Why use tempo training?
The body will adapt to any training regimen in time, so tempo prescriptions should be varied just like any other training variable. Repetition speed is important because different lifting speeds produce different training effects.
Now let’s explore what tempo can do for us.
- Improved body awareness.
- Improved control of lifts.
- Development of connective tissue strength.
- Improved stability.
- Focus on muscular elements versus tendinous elements (a slow, controlled motion is going to place more stress on the muscles, whereas a bouncy or ballistic motion will place more stress on the tendons, etc.).
- Develop work capacity
Tempo affects many variables of training. The first, and possibly the most significant, is time under tension. Tension is what forces the muscle to contract and perform work. It is tension that fatigues the muscle and tension that triggers the response to training – a combination of strength (neural) adaptation, and/or mass (hypertrophy). So tension is a key factor to manipulate, and one of the ways to manipulate time under tension is tempo.
- Improve mechanics
The priorities always remain technique, consistency and intensity. Tempo prescriptions can reinforce this, especially in beginner athletes. You can slow the movement down, allowing the athlete to stay in the proper position by developing awareness and body control. Once consistency is demonstrated, speed and intensity can be added to the equation.
For advanced athletes, tempos can be useful in correcting poor movement patterns and strengthening weak positions or lifts altogether. If you struggle to maintain good posture at the bottom of your lift, a pause would force you to become more comfortable and stronger in that position, allowing you to improve your technique and likely increase your lift in the process. A prescription forcing you to spend some time in that position will strengthen you in that specific range of motion and help get past the “sticking point.”
- Prevent injury
You can also increase time under tension and recruit more muscle fibers with tempo prescriptions, while keeping the stress on the body and nervous system relatively low.
Improving movement quality and technique will help reduce the risk of training related injuries. But slowing down lifts with tempo prescriptions might also help take undue stress off the joints and shifting it to the muscles, which are far more capable of adapting to increased loads and stress.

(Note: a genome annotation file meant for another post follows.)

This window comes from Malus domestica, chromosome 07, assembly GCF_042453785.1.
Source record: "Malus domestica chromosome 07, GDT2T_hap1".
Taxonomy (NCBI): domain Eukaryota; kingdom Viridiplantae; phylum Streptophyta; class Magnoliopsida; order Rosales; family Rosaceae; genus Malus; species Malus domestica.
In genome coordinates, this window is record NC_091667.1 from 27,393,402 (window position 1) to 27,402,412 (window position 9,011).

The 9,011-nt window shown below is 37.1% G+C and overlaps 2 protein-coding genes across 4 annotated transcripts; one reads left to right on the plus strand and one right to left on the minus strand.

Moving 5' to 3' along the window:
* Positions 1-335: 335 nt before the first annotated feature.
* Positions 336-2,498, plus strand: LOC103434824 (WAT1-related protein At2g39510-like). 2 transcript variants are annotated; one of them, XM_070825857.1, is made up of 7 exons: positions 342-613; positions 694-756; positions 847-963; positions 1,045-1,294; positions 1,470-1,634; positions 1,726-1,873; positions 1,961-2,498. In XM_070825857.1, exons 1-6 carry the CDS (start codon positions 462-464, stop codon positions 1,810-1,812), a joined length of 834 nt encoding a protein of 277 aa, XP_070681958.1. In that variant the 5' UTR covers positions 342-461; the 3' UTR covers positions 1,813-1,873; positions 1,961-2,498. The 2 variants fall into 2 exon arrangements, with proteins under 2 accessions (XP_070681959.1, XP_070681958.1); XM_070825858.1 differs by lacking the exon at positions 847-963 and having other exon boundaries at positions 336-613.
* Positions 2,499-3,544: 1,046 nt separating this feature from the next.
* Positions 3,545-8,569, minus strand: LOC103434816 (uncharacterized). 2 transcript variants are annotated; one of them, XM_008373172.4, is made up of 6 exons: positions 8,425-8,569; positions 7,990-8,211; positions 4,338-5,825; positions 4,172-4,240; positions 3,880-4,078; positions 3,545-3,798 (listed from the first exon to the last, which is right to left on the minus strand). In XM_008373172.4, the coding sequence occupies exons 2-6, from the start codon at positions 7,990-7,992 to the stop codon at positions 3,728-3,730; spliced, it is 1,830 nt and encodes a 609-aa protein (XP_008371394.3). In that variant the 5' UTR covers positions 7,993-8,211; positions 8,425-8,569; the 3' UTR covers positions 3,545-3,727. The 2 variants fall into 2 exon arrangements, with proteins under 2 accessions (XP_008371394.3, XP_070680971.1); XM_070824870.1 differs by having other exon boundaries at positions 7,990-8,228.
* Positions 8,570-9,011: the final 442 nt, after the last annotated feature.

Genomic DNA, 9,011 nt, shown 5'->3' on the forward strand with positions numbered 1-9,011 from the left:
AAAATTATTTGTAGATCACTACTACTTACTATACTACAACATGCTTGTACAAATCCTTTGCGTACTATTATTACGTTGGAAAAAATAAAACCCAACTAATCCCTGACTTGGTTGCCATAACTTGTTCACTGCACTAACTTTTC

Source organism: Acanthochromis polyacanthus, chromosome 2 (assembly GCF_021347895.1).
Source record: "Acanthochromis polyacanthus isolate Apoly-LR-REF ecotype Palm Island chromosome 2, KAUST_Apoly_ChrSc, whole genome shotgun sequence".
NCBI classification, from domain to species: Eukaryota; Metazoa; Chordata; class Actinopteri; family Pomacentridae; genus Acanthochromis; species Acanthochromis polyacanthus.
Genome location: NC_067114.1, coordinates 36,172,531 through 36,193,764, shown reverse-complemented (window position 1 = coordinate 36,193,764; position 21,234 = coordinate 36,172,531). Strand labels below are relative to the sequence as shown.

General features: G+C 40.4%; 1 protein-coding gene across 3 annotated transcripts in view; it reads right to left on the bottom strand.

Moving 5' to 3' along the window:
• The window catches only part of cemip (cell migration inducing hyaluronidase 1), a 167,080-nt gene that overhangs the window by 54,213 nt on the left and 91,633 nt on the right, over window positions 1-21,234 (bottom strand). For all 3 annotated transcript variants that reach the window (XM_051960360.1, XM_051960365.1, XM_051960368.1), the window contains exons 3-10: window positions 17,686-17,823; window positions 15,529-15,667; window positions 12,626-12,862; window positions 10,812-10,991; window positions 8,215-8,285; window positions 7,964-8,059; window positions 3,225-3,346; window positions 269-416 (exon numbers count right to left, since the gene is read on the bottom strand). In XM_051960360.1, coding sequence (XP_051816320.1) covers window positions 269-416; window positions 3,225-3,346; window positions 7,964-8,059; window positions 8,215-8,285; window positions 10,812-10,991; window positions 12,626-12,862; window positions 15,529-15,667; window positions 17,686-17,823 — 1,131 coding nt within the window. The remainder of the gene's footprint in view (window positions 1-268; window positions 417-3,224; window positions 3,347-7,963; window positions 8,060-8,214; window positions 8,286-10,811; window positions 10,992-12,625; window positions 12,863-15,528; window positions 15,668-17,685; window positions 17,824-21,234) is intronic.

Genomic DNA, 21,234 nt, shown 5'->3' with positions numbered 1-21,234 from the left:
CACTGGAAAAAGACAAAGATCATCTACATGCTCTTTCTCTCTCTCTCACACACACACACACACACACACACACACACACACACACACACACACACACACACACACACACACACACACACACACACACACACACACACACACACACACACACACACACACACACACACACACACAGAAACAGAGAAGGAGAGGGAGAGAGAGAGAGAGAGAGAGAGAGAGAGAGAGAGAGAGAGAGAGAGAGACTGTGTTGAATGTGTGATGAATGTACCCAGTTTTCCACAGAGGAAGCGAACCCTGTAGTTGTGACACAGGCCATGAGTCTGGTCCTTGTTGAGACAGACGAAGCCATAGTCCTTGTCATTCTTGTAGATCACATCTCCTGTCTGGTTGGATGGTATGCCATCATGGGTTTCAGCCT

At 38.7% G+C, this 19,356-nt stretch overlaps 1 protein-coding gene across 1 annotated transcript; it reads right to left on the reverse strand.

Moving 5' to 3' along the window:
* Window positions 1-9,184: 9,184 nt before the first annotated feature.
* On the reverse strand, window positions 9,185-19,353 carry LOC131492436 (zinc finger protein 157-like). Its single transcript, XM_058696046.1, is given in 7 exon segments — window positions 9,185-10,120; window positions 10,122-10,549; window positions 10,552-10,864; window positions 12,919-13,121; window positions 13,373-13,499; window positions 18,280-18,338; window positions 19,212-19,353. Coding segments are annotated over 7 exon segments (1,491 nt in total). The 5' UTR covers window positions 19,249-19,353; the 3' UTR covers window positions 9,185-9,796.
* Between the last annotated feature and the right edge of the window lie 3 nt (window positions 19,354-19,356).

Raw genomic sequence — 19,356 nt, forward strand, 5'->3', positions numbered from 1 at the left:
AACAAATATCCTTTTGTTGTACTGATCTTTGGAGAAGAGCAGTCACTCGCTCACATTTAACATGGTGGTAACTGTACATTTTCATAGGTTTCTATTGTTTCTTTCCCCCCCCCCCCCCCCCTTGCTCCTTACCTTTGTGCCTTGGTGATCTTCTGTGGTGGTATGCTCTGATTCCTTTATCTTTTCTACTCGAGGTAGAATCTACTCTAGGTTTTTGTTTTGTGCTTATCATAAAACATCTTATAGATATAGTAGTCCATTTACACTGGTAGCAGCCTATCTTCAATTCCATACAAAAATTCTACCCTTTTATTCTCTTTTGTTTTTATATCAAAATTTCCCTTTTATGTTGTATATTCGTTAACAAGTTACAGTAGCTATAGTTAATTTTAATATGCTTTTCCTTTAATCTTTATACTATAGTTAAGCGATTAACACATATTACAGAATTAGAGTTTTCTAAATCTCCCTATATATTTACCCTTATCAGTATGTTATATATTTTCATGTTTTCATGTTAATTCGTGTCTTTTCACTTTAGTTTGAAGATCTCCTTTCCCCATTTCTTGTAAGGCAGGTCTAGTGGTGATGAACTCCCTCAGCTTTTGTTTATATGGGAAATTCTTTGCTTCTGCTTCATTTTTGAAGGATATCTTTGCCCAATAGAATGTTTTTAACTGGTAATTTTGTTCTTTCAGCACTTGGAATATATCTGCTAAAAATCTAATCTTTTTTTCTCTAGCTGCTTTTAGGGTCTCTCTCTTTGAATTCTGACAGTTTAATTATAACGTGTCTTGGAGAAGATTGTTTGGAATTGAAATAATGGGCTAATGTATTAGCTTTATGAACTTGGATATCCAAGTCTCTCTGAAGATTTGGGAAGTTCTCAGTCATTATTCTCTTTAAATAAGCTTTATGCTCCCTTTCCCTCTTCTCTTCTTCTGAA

Slow tempos and pauses can also help prevent injury by naturally regulating intensity and egos. Sometimes, athletes will overload a lift, resorting to bad form and bad habits to “get the work done.” With a pause, you can’t bounce a bench press off your chest. It’s also hard to perform a deadlift with a rounded back when using a 3-count. By using tempos, it becomes much more difficult to mask poor movement with speed.
- Get stronger
If the first two reasons didn’t convince you, hopefully this does.
Tempo training makes you stronger…faster. It not only adds variety to your training, but also puts a different stimulus on your body and nervous system, allowing greater adaptation, increased strength and less plateaus.
Speed allows you to harness the power of your muscles’ elasticity by utilizing the stretch-shortening cycle (SSC) of your muscle fibers and other soft tissues. By slowing movements down and adding a pause between the eccentric (lowering) and concentric (ascending) phases of a lift, you eliminate this the SSC, allowing the muscle(s) to become stronger without it’s help.
- Maximum force
Trying to accelerate the weight as much as possible is the best way to maximize force production (F=m x a). And when trying to build explosiveness it is likely the best way to do your reps on the big compound lifts once you have achieved a high level of technical mastery. But that type of contraction comes with its limitations and doesn’t mean that you are producing maximum force over the full range of motion.